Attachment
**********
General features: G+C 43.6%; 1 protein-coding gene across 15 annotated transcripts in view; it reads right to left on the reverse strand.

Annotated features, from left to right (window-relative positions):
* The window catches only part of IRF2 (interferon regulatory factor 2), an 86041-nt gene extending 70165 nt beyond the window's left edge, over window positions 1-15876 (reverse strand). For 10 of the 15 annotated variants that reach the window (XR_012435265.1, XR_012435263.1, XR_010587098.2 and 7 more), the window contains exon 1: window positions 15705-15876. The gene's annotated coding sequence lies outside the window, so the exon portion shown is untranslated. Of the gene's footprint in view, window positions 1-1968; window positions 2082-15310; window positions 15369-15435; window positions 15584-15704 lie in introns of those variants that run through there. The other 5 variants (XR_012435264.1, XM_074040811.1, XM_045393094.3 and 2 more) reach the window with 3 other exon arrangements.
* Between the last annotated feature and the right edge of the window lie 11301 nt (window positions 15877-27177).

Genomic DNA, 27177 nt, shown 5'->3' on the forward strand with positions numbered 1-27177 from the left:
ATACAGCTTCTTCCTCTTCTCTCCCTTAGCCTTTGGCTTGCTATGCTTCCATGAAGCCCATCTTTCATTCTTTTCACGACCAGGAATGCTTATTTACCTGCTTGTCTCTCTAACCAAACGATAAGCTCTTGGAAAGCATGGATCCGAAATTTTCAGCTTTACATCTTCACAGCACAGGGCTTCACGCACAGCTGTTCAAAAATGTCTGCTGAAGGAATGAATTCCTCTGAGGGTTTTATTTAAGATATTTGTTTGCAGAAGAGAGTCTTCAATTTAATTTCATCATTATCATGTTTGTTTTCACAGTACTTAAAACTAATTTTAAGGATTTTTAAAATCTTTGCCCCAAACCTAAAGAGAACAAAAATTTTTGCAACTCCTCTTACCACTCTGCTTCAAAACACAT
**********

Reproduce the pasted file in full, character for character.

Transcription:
General features: G+C 43.6%; 1 protein-coding gene across 15 annotated transcripts in view; it reads right to left on the reverse strand.

Annotated features, from left to right (window-relative positions):
* The window catches only part of IRF2 (interferon regulatory factor 2), an 86041-nt gene extending 70165 nt beyond the window's left edge, over window positions 1-15876 (reverse strand). For 10 of the 15 annotated variants that reach the window (XR_012435265.1, XR_012435263.1, XR_010587098.2 and 7 more), the window contains exon 1: window positions 15705-15876. The gene's annotated coding sequence lies outside the window, so the exon portion shown is untranslated. Of the gene's footprint in view, window positions 1-1968; window positions 2082-15310; window positions 15369-15435; window positions 15584-15704 lie in introns of those variants that run through there. The other 5 variants (XR_012435264.1, XM_074040811.1, XM_045393094.3 and 2 more) reach the window with 3 other exon arrangements.
* Between the last annotated feature and the right edge of the window lie 11301 nt (window positions 15877-27177).

Genomic DNA, 27177 nt, shown 5'->3' on the forward strand with positions numbered 1-27177 from the left:
ATACAGCTTCTTCCTCTTCTCTCCCTTAGCCTTTGGCTTGCTATGCTTCCATGAAGCCCATCTTTCATTCTTTTCACGACCAGGAATGCTTATTTACCTGCTTGTCTCTCTAACCAAACGATAAGCTCTTGGAAAGCATGGATCCGAAATTTTCAGCTTTACATCTTCACAGCACAGGGCTTCACGCACAGCTGTTCAAAAATGTCTGCTGAAGGAATGAATTCCTCTGAGGGTTTTATTTAAGATATTTGTTTGCAGAAGAGAGTCTTCAATTTAATTTCATCATTATCATGTTTGTTTTCACAGTACTTAAAACTAATTTTAAGGATTTTTAAAATCTTTGCCCCAAACCTAAAGAGAACAAAAATTTTTGCAACTCCTCTTACCACTCTGCTTCAAAACACAT